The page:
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February-May 1914

The reader will see that at the Second Congress of the Party, which adopted the Programme, it was unanimously understood that self-determination meant “only” the right to secession. Even the Bundists grasped this truth at the time, and it is only in our own deplorable times of continued counter-revolution and all sorts of “apostasy” that we can find people who, bold in their ignorance, declare that the programme is “vague”. But before devoting time to these sorry would-be Social- Democrats, let us first finish with the attitude of the Poles to the Programme.

They came to the Second Congress (1903) declaring that unity was necessary and imperative. But they left the Congress after their “reverses” in the Programme Commission, and their last word was a
written statement, printed in the Minutes of the Congress, containing the above-mentioned proposal to substitute cultural-national autonomy for self-determination.

In 1906 the Polish Marxists joined the Party; neither upon joining nor afterwards (at the Congress of 1907, the conferences of 1907 and 1908, or the plenum of 1910) did they introduce a single proposal to amend §9 of the Russian programme!

That is a fact.

And, despite all utterances and assurances, this fact definitely proves that Rosa Luxemburg’s friends regarded the question as having been settled by the debate at the Programme Commission of the Second Congress, as well as by the decision of that Congress, and that they tacitly acknowledged their mistake and corrected it by joining the Party in 1906, after they had left the Congress in 1903, without a single attempt to raise the question of amending §9 of the programme through Party channels.

Rosa Luxemburg’s article appeared over her signature in l908—of course, it never entered anyone’s head to deny Party publicists the right to criticise the programme—and, since the writing of this article, not a single official body of the Polish Marxists has raised the question of revising § 9.

Trotsky was therefore rendering a great disservice to certain admirers of Rosa Luxemburg when he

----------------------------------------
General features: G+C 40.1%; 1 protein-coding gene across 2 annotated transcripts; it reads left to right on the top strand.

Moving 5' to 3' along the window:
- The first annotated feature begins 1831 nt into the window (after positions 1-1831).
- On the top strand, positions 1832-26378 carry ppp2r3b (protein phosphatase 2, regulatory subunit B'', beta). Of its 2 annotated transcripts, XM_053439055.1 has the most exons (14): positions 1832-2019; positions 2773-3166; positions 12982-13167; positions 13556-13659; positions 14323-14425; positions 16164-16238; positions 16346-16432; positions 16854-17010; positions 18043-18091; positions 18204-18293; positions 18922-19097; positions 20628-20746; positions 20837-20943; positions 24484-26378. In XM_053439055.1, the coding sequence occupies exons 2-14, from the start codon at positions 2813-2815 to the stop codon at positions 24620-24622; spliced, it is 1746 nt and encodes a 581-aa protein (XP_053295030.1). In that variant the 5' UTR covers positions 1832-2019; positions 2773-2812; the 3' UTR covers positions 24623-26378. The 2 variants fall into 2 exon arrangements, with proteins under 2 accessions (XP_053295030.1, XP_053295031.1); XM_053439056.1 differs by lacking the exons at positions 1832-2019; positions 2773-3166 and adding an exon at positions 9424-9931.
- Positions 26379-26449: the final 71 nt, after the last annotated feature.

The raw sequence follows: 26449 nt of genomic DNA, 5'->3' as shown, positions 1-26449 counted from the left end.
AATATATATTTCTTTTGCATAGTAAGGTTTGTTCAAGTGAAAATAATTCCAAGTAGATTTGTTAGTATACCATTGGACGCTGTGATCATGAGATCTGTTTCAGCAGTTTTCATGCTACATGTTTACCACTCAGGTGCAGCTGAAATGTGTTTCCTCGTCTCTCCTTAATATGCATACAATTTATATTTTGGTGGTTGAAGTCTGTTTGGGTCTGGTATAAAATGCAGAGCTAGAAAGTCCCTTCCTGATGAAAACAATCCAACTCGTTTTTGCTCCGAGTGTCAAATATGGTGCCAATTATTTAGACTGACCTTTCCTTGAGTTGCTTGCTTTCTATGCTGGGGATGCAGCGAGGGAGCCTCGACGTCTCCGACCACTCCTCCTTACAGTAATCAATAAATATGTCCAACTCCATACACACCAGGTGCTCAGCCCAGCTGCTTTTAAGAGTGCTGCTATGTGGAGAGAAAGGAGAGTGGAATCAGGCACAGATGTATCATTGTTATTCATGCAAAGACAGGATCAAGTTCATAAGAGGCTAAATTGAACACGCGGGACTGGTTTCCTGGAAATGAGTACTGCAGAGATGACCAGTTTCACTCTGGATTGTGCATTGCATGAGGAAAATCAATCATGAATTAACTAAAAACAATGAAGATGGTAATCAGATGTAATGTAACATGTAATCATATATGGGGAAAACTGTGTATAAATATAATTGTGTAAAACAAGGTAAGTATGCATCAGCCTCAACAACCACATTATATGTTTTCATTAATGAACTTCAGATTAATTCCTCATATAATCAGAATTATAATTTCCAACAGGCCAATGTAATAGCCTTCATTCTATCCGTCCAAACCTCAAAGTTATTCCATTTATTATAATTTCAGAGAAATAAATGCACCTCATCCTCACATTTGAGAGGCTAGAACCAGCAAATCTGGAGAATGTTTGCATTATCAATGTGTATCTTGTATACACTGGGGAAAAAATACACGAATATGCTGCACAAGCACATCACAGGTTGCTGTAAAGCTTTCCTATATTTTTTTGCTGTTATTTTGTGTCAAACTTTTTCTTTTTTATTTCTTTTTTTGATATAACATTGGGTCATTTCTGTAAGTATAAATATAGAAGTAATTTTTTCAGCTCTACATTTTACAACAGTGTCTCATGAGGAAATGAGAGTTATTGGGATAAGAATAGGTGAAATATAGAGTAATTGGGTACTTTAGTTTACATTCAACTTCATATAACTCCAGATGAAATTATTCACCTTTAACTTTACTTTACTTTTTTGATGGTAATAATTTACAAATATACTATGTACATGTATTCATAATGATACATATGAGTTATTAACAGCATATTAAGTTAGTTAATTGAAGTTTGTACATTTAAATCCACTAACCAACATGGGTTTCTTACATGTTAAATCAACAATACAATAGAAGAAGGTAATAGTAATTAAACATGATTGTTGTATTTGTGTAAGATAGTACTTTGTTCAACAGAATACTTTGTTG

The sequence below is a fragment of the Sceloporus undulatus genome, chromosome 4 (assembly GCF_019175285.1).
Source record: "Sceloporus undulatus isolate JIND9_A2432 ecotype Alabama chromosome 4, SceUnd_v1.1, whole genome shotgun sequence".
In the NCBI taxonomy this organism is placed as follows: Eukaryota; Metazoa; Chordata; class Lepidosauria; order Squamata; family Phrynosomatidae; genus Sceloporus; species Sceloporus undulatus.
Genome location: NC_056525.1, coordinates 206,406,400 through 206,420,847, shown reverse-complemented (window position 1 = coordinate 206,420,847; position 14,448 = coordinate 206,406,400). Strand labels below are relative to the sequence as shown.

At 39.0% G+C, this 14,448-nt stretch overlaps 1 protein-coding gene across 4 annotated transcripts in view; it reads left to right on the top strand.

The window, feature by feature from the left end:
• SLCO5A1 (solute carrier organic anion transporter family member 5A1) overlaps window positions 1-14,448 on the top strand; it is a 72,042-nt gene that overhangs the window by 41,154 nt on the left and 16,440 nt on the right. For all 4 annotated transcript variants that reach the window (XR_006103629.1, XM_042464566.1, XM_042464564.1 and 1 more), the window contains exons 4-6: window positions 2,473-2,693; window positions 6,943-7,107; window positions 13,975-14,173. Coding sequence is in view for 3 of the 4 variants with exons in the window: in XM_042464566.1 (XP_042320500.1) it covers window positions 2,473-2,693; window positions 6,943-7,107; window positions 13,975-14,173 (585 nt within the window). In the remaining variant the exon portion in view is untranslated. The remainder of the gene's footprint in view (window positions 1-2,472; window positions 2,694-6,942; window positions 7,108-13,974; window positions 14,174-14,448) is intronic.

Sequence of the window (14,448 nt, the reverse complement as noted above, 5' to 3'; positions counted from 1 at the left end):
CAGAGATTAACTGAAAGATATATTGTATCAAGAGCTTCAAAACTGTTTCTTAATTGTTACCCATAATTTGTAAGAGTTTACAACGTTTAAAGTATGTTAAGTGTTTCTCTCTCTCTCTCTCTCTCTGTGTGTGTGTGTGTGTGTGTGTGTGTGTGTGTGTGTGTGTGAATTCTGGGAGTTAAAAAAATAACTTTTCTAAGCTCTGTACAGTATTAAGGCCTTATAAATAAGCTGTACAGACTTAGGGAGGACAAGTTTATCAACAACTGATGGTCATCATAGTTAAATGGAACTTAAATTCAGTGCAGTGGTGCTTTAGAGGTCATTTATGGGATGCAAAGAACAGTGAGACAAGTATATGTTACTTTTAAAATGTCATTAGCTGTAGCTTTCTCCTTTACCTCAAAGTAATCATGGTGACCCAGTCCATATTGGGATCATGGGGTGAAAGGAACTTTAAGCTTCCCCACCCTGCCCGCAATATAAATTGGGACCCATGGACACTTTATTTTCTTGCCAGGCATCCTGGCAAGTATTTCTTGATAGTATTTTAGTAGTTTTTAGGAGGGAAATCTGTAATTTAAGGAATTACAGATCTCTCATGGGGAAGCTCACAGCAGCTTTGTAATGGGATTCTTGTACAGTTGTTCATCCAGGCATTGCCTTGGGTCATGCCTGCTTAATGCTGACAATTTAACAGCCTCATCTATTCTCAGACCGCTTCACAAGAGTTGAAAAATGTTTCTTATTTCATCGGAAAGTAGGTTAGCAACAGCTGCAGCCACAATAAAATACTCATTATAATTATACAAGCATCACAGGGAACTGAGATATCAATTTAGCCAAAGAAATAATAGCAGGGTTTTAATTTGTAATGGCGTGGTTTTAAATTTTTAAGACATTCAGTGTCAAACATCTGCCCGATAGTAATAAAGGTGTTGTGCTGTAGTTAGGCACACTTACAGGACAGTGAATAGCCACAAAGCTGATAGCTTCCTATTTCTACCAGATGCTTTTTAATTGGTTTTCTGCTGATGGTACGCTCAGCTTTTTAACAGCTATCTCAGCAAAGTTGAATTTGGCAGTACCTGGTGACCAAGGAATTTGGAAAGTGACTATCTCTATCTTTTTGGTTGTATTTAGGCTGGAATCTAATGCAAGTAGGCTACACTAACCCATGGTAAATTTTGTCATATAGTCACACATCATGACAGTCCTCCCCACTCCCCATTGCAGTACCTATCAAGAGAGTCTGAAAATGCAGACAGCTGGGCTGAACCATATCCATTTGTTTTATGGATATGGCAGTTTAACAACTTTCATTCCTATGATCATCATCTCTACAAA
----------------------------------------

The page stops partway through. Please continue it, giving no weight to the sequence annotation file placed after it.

wrote, on behalf of the editors of Borba in issue No. 2 of that publication (March 1914):

“The Polish Marxists consider that ‘the right to national self-determination’ is entirely devoid of  political content and should be deleted from the programme” (p. 25).

The obliging Trotsky is more dangerous than an enemy! Trotsky could produce no proof, except “private conversations” (i.e., simply gossip, on which Trotsky always subsists), for classifying “Polish Marxists” in general as supporters of every article by Rosa Luxemburg. Trotsky presented the “Polish Marxists” as people devoid of honour and conscience, incapable of respecting even their own convictions and the programme of their Party. How obliging Trotsky is!

When, in 1903, the representatives of the Polish Marxists walked out of the Second Congress over the right to self-determination, Trotsky could have said at the time that they regarded this right asdevoid of content and subject to deletion from the programme.

But after that the Polish Marxists joined the Party whose programme this was, and they have never introduced a motion to amend it.*

Why did Trotsky withhold these facts from the readers of his journal? Only because it pays him to speculate on fomenting differences between the Polish and the Russian opponents of liquidationism and to deceive the Russian workers on the question of the programme.

Trotsky has never yet held a firm opinion on any important question of Marxism. He always contrives to worm his way into the cracks of any given difference of opinion, and desert one side for theother. At the present moment he is in the company of the Bundists and the liquidators. And thesegentlemen do not stand on ceremony where the Party is concerned.

V. I. Lenin, Collected Works,

Vol. 20, pp. 446-48
We are ınformed that the Polısh Marxists attended the Summer Conference of the Russian Marxists in 1913 with only a consultative voice and did not vote at all on the right to self- determination (secession), declaring their opposition to this right in general. Of course, they had a perfect right to act the way they did, and, as hitherto, to agitate in Poland against secession. But this is not quite what Trotsky said; for the Polish Marxists did not demand the “deletion” of §9 “from the programme”.

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